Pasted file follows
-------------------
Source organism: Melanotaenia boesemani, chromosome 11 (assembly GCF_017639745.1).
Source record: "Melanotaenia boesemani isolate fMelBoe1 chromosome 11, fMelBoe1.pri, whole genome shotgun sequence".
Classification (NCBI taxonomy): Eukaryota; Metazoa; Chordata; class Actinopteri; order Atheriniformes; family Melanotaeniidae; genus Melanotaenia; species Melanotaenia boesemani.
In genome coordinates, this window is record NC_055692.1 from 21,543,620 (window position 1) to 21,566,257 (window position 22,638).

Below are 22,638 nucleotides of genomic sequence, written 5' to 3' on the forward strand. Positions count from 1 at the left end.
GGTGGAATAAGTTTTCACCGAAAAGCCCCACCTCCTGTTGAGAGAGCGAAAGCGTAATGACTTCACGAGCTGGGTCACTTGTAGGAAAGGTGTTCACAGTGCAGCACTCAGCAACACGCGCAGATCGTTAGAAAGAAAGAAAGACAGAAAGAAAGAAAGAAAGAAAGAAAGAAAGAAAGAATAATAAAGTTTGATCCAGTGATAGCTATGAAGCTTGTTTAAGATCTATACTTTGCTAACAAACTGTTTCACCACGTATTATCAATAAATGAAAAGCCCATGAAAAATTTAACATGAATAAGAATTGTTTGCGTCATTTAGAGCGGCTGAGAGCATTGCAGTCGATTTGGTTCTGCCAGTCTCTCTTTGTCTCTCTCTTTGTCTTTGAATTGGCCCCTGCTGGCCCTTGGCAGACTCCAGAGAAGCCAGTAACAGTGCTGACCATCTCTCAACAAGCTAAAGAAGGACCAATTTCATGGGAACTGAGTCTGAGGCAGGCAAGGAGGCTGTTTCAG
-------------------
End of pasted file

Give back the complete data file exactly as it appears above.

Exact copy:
Source organism: Melanotaenia boesemani, chromosome 11 (assembly GCF_017639745.1).
Source record: "Melanotaenia boesemani isolate fMelBoe1 chromosome 11, fMelBoe1.pri, whole genome shotgun sequence".
Classification (NCBI taxonomy): Eukaryota; Metazoa; Chordata; class Actinopteri; order Atheriniformes; family Melanotaeniidae; genus Melanotaenia; species Melanotaenia boesemani.
In genome coordinates, this window is record NC_055692.1 from 21,543,620 (window position 1) to 21,566,257 (window position 22,638).

Below are 22,638 nucleotides of genomic sequence, written 5' to 3' on the forward strand. Positions count from 1 at the left end.
GGTGGAATAAGTTTTCACCGAAAAGCCCCACCTCCTGTTGAGAGAGCGAAAGCGTAATGACTTCACGAGCTGGGTCACTTGTAGGAAAGGTGTTCACAGTGCAGCACTCAGCAACACGCGCAGATCGTTAGAAAGAAAGAAAGACAGAAAGAAAGAAAGAAAGAAAGAAAGAAAGAAAGAATAATAAAGTTTGATCCAGTGATAGCTATGAAGCTTGTTTAAGATCTATACTTTGCTAACAAACTGTTTCACCACGTATTATCAATAAATGAAAAGCCCATGAAAAATTTAACATGAATAAGAATTGTTTGCGTCATTTAGAGCGGCTGAGAGCATTGCAGTCGATTTGGTTCTGCCAGTCTCTCTTTGTCTCTCTCTTTGTCTTTGAATTGGCCCCTGCTGGCCCTTGGCAGACTCCAGAGAAGCCAGTAACAGTGCTGACCATCTCTCAACAAGCTAAAGAAGGACCAATTTCATGGGAACTGAGTCTGAGGCAGGCAAGGAGGCTGTTTCAG